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Jim Delany talks nine-game league schedule

The Big Ten made some significant (if not surprising) news Thursday morning, announcing that nine-game conference schedules in football will begin in the 2017 season.

League athletic directors had been discussing whether to go from eight conference games to nine ever since the Big Ten added Nebraska as its 12th member and introduced division play. Despite opposition from most coaches and a few ADs (Michigan State's Mark Hollis among them), the move seemed inevitable, and the 2017 season was the likely start because of existing scheduling contracts.

A few facts about the nine-game league schedules:

  • Three teams from each division will play five league home games in 2017 and do so in every odd-numbered year (2019, 2021, etc.) from that point forward. The other six teams (three from Legends, three from Leaders) will play five Big Ten home games in even-numbered years.

  • The 2017 schedule features five conference home games for Iowa, Michigan State and Nebraska from the Legends Division, and Illinois, Indiana and Ohio State from the Leaders Division. The 2018 schedule includes five Big Ten home games for Michigan, Minnesota and Northwestern of the Legends Division, and Penn State, Purdue and Wisconsin of the Leaders Division.

  • The nine-game league schedule ensures Big Ten teams will play at least six times in a 10-year span. The current model ensures a minimum of only four matchups in 10 years.

  • Commissioner Jim Delany does not expect a second protected cross-division rivalry game to be added. "That has not been discussed," he said. "The second protected rival, that tends to undermine the competitive equity."

  • The Big Ten hasn't played nine-game conference schedules since the 1983 and 1984 seasons. Eight of the 10 conference schools played nine-game schedules during the 1981 and 1982 seasons, while two of 10 teams played nine-game schedules from 1971-72 and 1977-80.

ESPN.com was the only media outlet to visit with Delany on Thursday morning before the announcement.

Delany outlined the rationale behind the move.

1. Fans will benefit: "It's better for our fans. If you look at the 12th game, more often than [not] it's been someone in the lower division or out of our division. I don't think that has great value to our fans. ... We can't expect people to attend games the way they have and grow the attendance without giving them the best we can possibly give them."

2. Maintains intimacy in conference: "We don't expand to play each other less. We expand because we like to play the teams and the schools that are involved in the conference. Also, it gives a clearer sense of a champion by having more competition, not less."

3. Other power conferences are doing it: "The Pac-12, they clearly have moved in that direction. The Big 12, they only have 10 members, but they're committed to playing nine. Three of the top four or five conferences in the country are at nine, so it's not a great competitive disadvantage there."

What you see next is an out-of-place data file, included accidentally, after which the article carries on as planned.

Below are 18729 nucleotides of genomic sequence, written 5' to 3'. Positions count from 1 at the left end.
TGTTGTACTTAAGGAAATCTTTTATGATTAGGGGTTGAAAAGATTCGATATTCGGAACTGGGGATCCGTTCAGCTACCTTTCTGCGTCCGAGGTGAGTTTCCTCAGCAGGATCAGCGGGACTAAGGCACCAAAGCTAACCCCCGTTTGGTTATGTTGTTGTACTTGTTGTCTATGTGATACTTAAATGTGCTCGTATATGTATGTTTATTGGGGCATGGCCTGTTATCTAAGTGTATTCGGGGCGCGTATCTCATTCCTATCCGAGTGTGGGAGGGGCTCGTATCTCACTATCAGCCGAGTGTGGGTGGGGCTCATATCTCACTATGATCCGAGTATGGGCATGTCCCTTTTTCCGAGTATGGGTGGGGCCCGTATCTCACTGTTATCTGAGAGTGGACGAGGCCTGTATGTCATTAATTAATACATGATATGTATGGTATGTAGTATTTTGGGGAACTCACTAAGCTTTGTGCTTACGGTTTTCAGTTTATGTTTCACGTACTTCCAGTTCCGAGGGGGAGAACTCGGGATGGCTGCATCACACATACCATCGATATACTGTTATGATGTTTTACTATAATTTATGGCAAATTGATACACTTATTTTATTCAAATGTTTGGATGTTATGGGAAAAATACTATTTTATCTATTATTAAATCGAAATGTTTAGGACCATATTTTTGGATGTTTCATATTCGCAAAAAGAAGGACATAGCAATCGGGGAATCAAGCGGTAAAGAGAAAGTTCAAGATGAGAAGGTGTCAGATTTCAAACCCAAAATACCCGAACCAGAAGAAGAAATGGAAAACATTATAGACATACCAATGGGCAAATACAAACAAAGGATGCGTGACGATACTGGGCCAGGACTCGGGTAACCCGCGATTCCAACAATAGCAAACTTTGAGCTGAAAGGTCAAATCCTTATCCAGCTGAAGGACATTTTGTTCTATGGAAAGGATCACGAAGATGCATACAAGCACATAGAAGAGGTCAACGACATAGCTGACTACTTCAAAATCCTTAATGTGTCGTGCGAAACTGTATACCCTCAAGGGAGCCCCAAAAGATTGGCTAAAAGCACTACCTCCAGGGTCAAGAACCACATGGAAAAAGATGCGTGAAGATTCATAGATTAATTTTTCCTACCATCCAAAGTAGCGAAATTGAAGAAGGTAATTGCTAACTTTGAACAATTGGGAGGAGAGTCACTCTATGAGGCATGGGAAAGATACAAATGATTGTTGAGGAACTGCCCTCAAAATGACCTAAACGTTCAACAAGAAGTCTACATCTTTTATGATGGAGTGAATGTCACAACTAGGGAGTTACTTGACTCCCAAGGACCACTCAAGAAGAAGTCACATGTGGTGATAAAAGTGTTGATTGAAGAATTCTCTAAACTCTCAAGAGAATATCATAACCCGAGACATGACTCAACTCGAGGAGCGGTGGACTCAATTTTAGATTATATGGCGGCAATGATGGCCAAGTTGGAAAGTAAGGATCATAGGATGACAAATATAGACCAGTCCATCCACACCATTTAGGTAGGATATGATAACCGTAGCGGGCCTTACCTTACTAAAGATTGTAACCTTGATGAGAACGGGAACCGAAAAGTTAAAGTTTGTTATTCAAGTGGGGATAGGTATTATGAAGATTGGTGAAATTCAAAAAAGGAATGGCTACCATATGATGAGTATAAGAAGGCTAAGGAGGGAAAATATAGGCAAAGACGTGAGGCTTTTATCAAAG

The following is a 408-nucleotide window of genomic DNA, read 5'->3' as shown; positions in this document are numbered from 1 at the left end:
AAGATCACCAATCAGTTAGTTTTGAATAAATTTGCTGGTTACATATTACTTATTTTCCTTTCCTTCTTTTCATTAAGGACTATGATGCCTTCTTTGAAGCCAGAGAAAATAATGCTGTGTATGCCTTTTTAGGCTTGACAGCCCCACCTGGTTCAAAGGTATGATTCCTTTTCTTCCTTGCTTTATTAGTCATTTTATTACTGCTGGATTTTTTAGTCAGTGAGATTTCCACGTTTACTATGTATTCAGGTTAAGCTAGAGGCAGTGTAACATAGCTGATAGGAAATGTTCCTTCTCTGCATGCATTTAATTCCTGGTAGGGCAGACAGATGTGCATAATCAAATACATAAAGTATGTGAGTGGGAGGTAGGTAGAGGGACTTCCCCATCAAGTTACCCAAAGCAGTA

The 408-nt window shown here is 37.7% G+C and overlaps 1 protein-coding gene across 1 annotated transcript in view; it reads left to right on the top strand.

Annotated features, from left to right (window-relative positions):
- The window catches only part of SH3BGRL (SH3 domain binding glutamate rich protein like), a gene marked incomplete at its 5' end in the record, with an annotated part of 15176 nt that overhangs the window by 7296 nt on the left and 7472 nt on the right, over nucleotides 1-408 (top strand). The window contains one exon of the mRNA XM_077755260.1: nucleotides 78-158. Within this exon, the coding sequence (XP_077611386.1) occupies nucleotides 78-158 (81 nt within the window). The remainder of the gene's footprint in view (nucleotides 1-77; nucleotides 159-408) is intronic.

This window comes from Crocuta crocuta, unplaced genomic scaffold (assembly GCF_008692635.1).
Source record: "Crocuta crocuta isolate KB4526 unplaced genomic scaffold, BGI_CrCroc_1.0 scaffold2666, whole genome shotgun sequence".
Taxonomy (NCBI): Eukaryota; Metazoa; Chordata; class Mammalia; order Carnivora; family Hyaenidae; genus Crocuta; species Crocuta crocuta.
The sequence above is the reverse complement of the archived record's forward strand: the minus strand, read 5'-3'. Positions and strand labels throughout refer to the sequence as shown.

Delany acknowledged that the "vast majority" of Big Ten coaches opposed the move to nine league games, and there are some drawbacks. The Big Ten gets rid of a week of games against lower FBS teams or FCS teams -- "we're winning probably 80 percent of those," Delany said -- for six more conference games that equal six more losses for the league.

"You're going to lose six cumulative wins," Delany told ESPN.com. "That might mean somebody's not [bowl] eligible. It probably makes it a little harder to get to a second BCS [bowl] game, with the addition of the [Big Ten] championship [game]. So those are negative considerations, which were all evaluated. But when everything was evaluated, in terms of what a conference was supposed to be, the value to our fans, the building of the brand, the change made sense."

The Big Ten schedules are set only through 2014, so the challenge going forward for league officials and athletic directors is to structure the schedules for 2017 and beyond in a way that works best across the board. The majority of Big Ten teams say they must play at least seven home games a year, which would require all three nonconference games at home in years where they play five Big Ten road games.

The switch to nine games will put a strain on teams like Michigan, Michigan State and Purdue that play home-and-home nonconference rivalries against Notre Dame. Both Michigan and Michigan State are among the group of teams that need at least seven home games per season.

"It's still to be worked out," Delany said, "but that's an objective as we move forward."

There will be plenty of reaction from around the league to the move, so stay tuned to the blog.